AI Self-Driving Car Project
This is the Code and Documentation for the Self Driving RC Car for my final Project in the COMP 444 Embedded/Robotic Programming course at Athabasca University. A video of the project is located here.
Feel free to copy this project or build your own, I don't care if you reuse this project's code.
For this project, I collaborated with my brother to build the car, and we discussed how to solve several problems together. My dad also made some wooden supports for the car to help secure and level hardware. I am very grateful for their advice/help.
I was aided in coding the car by consulting a number of online sources, particularly the Raspberry Pi, TensorFlow, and OpenCV documentation/tutorials; the DeepPiCar tutorials and code; and this tutorial and the SparkFun TB6612FNG Hookup Guide showed me how to interface the Raspberry Pi with the TB6612FNG motor controller. The code for training the AI is largely based on end_to_end_lane_navigation.ipynb from the DeepPiCar tutorials and some of the DeepPiCar programming helped me out in other places in my project, but I wrote most of the code myself.
The car was orginally a basic RC Lamborghini like what someone can buy from Amazon or Walmart. The car is powered by the Raspberry Pi 3B, which takes live camera and ultrasonic distance sensor feeds and processes them to determine appropriate actions to take while driving along an artificial track.
The programming is all in Python and some is in Google Colab notebooks.
This car can drive completely autonomously along any arbitrary track it has correct training data from.
The car uses a neural network that is trained by watching how a human driver navigates the track and uses the data provided by them to learn how to drive on its own.
The key code is contained in the Self-Driving Car Project directory. The misc directory holds code that I experimented with over the course of creating the project. Some is based on tutorials I followed. The rest is code that I experimented with in direct relation to the car, but is not needed and has fallen by the wayside. For instance, I originally tried to use the Pygame Python module to provide user with real-time interactivity with the car using the keyboard, but it proved difficult to interface with OpenCV. I eventually used OpenCV's waitkey() method to capture keyboard input both when recording driving data to train the car and when the car was driving itself.
Controlling GPIO hardware
The basic driving code is held in the driving.py file. This file handles the interaction between the Pi and the car's motors, which are controlled with the TB6612FNG motor controller from SparkFun. The ultrasonic distance sensor control code is in distance_sensor.py. Both interact with their respective devices through the Pi's GPIO (general purpose input-output) pins with the use of the Python GPIOZero library.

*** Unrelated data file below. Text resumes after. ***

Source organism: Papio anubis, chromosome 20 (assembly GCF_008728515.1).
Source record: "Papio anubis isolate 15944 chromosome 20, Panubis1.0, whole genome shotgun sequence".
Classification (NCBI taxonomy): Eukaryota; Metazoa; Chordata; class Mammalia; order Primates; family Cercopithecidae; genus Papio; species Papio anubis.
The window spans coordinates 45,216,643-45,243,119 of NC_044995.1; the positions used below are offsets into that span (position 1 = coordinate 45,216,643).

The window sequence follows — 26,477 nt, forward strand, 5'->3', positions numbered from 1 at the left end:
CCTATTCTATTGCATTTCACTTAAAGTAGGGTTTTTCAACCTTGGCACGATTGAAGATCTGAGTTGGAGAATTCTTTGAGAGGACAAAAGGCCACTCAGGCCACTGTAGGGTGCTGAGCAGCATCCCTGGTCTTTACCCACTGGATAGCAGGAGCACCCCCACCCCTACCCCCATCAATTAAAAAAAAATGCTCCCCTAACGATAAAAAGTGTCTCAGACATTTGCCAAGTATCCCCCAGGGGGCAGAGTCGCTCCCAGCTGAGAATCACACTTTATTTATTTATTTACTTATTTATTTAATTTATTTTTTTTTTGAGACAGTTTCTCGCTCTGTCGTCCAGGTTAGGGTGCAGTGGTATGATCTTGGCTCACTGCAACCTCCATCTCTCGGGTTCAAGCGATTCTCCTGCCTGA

The code for autonomous driving is held in drive_with_ai.py, but the code also relies on driving.py, record_driving.py, distance_monitoring.py, and interpret_frame.py.
The car uses a combination of a Convolutional Neural network and real-time sensor feedback to drive. The Neural network is trained with input images and driving commands that were recorded when a real driver drove the car along an artificial track (the actual training occurs on Google Colab, not on the car itself). The car's neural network takes as input live camera feed and outputs appropriate driving commands.
The neural network's decision can be overriden by either the car's ultrasonic distance sensor (if it detects an object too close, it will cause the car to stop) or the user can stop the car manually by hitting the spacebar.
The neural network outputs an array of propbiblities which indicate to it how likely a certain command is to be the correct one to pass to the car in a given instance. Right now, commands are: drive forward and turn left, drive forward and straight ahead, drive forward and turn right, and stop. The four commands are represented interally as array positions 0, 1, 2, and 3 respectively. So if the network outputs
, it tells the car that it should stop. If the network outputs
, the car will turn left while driving forward, etc.
In terms of real cars, this car has automatic emergency braking and lane-keep-assist: It will automatically brake to avoid collisions or if it drives off the road, and it will stay in its lane automatically.
Collecting Training Data
The user connects to the Raspberry Pi over VNC. That way they can view semi real-time video from the car's camera, and they can manually control it with a keyboard. They can also control the Pi with a keyboard connected directly to the Pi either with a cord or wireless dongle (in theory). I didn't have a wireless keyboard, and connecting over vnc doesn't allow reliable real-time keyboard control (the Pi receives multiple key up/down events every second, or at least when you are pressing and holding a key the Pi doesn't interpret the key as being constantly held). Therefore, for collecting training data, I plugged a wired usb keyboard directly into the Pi and walked behind it while I drove it. record_driving.py is the program that allows the user to drive the car while collecting training data.